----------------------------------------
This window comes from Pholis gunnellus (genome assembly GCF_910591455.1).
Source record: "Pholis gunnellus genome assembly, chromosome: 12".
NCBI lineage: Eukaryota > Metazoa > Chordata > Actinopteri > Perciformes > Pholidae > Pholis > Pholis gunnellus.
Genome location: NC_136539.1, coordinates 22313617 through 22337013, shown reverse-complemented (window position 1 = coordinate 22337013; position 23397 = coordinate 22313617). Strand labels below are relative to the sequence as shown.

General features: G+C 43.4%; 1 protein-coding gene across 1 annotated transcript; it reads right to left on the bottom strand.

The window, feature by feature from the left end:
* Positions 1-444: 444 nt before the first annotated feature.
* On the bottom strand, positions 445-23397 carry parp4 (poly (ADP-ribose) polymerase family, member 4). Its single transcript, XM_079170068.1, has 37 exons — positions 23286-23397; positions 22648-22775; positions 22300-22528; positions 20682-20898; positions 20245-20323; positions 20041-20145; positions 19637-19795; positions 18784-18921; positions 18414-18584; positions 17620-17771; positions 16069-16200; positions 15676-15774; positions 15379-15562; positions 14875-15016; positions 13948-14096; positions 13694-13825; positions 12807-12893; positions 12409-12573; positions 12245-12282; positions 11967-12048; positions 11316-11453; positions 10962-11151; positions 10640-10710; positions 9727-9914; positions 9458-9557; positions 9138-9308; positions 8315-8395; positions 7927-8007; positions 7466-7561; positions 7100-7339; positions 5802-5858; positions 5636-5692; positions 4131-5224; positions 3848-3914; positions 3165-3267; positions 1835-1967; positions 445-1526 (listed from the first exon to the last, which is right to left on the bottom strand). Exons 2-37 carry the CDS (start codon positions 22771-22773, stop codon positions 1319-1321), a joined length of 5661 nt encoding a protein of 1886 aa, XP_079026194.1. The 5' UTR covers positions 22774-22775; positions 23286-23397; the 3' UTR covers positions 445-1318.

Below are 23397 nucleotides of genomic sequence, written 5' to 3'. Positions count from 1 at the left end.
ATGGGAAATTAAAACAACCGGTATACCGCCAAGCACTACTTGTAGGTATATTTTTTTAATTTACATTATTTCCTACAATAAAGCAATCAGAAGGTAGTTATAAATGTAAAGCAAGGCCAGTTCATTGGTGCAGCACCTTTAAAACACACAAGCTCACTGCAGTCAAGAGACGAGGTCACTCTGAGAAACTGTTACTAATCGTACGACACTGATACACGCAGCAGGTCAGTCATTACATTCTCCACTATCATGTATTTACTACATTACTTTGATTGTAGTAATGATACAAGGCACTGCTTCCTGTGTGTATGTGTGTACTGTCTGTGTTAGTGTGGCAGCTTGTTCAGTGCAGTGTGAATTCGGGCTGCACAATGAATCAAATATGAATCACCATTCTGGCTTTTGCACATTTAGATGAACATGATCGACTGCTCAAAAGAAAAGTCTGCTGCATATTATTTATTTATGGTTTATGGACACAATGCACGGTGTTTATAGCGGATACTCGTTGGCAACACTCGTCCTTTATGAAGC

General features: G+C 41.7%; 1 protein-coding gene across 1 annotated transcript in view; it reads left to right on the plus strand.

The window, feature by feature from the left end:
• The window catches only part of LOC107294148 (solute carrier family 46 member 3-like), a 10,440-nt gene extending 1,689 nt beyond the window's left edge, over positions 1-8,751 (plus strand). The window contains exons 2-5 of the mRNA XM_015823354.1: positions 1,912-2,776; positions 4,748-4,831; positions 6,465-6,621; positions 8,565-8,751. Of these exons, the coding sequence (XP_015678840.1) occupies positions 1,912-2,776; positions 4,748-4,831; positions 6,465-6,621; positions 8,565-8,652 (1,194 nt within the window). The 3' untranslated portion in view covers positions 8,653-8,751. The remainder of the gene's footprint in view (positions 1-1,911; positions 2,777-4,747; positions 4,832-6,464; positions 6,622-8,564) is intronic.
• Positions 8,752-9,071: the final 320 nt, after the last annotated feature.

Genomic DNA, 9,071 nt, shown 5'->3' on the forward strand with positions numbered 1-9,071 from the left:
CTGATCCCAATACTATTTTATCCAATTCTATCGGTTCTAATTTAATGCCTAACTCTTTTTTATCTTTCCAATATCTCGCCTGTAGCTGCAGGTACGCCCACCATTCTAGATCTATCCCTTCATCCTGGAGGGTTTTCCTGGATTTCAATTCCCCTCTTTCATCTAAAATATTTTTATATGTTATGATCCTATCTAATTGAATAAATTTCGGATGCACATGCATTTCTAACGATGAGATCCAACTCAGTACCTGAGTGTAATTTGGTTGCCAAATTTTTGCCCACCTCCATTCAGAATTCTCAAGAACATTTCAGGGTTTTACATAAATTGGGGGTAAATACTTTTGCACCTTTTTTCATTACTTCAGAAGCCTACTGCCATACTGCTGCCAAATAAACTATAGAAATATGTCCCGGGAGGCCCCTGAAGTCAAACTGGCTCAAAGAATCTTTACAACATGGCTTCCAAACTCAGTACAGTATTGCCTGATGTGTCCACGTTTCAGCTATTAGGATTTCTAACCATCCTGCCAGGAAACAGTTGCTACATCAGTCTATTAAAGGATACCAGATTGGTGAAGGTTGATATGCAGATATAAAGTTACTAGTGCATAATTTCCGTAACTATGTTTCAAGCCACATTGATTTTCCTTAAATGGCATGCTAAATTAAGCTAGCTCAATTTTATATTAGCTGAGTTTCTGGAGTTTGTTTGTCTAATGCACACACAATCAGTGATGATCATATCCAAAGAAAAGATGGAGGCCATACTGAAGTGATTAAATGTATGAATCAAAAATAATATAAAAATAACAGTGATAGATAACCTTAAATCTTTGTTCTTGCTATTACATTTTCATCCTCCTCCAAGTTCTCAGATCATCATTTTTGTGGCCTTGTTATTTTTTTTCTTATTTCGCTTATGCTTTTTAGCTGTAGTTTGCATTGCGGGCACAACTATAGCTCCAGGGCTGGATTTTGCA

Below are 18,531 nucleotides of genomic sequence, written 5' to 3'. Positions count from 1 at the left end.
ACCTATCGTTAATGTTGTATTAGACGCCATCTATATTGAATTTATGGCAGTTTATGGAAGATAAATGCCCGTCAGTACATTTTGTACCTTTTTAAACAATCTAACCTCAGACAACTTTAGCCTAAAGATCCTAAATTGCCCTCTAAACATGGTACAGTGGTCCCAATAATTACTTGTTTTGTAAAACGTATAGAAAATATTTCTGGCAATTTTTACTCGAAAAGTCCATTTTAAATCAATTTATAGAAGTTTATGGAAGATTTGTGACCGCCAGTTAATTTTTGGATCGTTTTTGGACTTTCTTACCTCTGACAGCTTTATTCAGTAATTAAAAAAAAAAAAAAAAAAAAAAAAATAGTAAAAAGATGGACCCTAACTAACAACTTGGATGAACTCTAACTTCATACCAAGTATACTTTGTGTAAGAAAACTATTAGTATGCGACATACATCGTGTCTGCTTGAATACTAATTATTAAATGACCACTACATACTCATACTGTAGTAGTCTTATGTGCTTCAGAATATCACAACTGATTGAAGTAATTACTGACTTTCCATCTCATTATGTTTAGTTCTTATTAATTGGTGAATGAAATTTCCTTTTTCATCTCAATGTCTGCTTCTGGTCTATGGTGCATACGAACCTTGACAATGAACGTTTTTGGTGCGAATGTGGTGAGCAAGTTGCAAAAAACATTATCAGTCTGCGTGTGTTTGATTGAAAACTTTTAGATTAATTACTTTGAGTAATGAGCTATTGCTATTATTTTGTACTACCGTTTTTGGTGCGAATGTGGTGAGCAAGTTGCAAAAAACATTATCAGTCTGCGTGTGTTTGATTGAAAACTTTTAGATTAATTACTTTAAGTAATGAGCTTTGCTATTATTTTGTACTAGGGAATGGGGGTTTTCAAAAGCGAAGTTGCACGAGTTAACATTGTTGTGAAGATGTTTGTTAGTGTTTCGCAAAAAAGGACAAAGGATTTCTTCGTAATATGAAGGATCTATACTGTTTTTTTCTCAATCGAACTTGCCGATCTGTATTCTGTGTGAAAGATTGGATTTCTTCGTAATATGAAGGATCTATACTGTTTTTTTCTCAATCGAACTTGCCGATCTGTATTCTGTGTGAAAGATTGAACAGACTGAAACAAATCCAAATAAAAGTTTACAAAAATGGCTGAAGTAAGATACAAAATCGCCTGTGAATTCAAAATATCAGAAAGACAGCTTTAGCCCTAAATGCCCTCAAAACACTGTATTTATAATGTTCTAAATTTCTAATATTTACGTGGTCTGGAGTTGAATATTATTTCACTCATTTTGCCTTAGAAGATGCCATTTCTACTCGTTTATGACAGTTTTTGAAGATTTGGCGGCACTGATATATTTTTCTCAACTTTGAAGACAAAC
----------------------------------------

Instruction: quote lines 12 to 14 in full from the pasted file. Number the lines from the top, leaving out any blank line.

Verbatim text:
The window, feature by feature from the left end:
• The window catches only part of LOC107294148 (solute carrier family 46 member 3-like), a 10,440-nt gene extending 1,689 nt beyond the window's left edge, over positions 1-8,751 (plus strand). The window contains exons 2-5 of the mRNA XM_015823354.1: positions 1,912-2,776; positions 4,748-4,831; positions 6,465-6,621; positions 8,565-8,751. Of these exons, the coding sequence (XP_015678840.1) occupies positions 1,912-2,776; positions 4,748-4,831; positions 6,465-6,621; positions 8,565-8,652 (1,194 nt within the window). The 3' untranslated portion in view covers positions 8,653-8,751. The remainder of the gene's footprint in view (positions 1-1,911; positions 2,777-4,747; positions 4,832-6,464; positions 6,622-8,564) is intronic.
• Positions 8,752-9,071: the final 320 nt, after the last annotated feature.